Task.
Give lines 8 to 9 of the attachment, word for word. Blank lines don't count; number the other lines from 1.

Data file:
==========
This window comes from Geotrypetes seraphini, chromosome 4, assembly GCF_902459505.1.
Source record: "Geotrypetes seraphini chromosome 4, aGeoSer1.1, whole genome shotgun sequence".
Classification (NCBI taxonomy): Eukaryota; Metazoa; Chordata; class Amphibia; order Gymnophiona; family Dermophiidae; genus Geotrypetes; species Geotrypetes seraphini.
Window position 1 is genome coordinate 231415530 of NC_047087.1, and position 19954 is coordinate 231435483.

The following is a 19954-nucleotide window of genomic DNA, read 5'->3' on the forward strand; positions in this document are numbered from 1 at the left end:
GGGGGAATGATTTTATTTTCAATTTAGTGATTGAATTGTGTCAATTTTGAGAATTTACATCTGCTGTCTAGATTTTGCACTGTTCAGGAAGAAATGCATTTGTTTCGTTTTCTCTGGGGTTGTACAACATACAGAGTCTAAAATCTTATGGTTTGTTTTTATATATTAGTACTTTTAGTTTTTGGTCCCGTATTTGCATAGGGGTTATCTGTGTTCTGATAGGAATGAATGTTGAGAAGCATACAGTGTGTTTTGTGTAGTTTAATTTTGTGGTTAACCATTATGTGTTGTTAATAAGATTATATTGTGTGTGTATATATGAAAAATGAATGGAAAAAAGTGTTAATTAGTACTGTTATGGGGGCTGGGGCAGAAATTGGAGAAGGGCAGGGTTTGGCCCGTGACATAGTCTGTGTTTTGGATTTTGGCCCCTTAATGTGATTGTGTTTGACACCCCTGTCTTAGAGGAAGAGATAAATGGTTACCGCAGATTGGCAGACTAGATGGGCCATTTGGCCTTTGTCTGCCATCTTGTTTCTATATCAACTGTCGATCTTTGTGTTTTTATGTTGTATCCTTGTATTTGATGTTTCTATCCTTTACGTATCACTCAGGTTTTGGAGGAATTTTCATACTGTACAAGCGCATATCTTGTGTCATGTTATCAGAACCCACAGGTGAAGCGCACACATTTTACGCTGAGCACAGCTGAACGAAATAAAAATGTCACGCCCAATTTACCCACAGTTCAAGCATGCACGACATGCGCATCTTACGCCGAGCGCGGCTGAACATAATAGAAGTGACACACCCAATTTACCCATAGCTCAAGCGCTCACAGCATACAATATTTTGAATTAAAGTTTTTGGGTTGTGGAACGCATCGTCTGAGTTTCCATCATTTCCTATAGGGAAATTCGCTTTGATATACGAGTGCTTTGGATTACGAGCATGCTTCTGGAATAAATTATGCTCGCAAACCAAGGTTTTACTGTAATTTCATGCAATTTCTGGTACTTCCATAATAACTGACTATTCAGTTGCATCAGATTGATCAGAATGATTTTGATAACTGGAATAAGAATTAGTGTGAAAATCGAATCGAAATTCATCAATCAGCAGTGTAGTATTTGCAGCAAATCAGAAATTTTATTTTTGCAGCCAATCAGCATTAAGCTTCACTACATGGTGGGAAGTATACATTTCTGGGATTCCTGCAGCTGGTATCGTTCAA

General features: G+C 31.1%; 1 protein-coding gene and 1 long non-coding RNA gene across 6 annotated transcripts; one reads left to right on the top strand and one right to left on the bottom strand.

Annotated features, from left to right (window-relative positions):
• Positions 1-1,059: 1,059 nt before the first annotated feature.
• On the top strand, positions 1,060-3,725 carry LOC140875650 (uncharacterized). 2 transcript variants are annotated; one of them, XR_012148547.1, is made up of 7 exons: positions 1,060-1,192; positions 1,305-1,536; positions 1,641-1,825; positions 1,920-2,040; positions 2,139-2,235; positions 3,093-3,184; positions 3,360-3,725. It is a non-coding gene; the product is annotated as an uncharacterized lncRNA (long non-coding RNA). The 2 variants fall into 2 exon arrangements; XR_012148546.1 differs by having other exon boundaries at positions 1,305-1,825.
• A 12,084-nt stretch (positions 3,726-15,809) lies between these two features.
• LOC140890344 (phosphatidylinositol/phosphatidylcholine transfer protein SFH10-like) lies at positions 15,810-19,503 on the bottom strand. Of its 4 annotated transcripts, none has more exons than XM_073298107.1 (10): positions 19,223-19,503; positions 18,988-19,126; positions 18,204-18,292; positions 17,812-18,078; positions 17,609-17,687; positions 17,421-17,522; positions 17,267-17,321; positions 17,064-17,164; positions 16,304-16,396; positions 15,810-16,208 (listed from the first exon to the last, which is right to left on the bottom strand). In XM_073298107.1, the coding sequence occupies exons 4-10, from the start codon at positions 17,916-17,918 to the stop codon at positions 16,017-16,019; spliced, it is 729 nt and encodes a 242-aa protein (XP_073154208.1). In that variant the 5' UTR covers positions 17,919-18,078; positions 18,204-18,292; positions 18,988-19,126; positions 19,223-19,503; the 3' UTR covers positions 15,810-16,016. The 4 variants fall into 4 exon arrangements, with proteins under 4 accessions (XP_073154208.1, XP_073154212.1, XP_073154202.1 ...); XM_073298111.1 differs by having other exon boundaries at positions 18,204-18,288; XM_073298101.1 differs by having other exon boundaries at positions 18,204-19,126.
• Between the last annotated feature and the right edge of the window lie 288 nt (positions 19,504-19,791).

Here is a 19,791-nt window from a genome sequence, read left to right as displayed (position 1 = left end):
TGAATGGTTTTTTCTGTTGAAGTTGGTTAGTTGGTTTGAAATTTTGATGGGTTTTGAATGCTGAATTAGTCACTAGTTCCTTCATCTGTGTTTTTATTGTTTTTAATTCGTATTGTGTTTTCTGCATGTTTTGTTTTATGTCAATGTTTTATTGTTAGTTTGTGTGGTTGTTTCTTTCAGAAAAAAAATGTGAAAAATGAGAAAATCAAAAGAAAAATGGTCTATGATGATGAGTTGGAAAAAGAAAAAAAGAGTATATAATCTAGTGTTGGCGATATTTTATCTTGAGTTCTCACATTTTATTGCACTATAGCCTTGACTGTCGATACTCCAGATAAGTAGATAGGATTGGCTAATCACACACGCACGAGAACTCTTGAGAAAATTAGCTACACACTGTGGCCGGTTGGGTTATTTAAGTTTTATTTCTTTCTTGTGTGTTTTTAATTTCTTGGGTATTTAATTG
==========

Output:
Annotated features, from left to right (window-relative positions):
• Positions 1-1,059: 1,059 nt before the first annotated feature.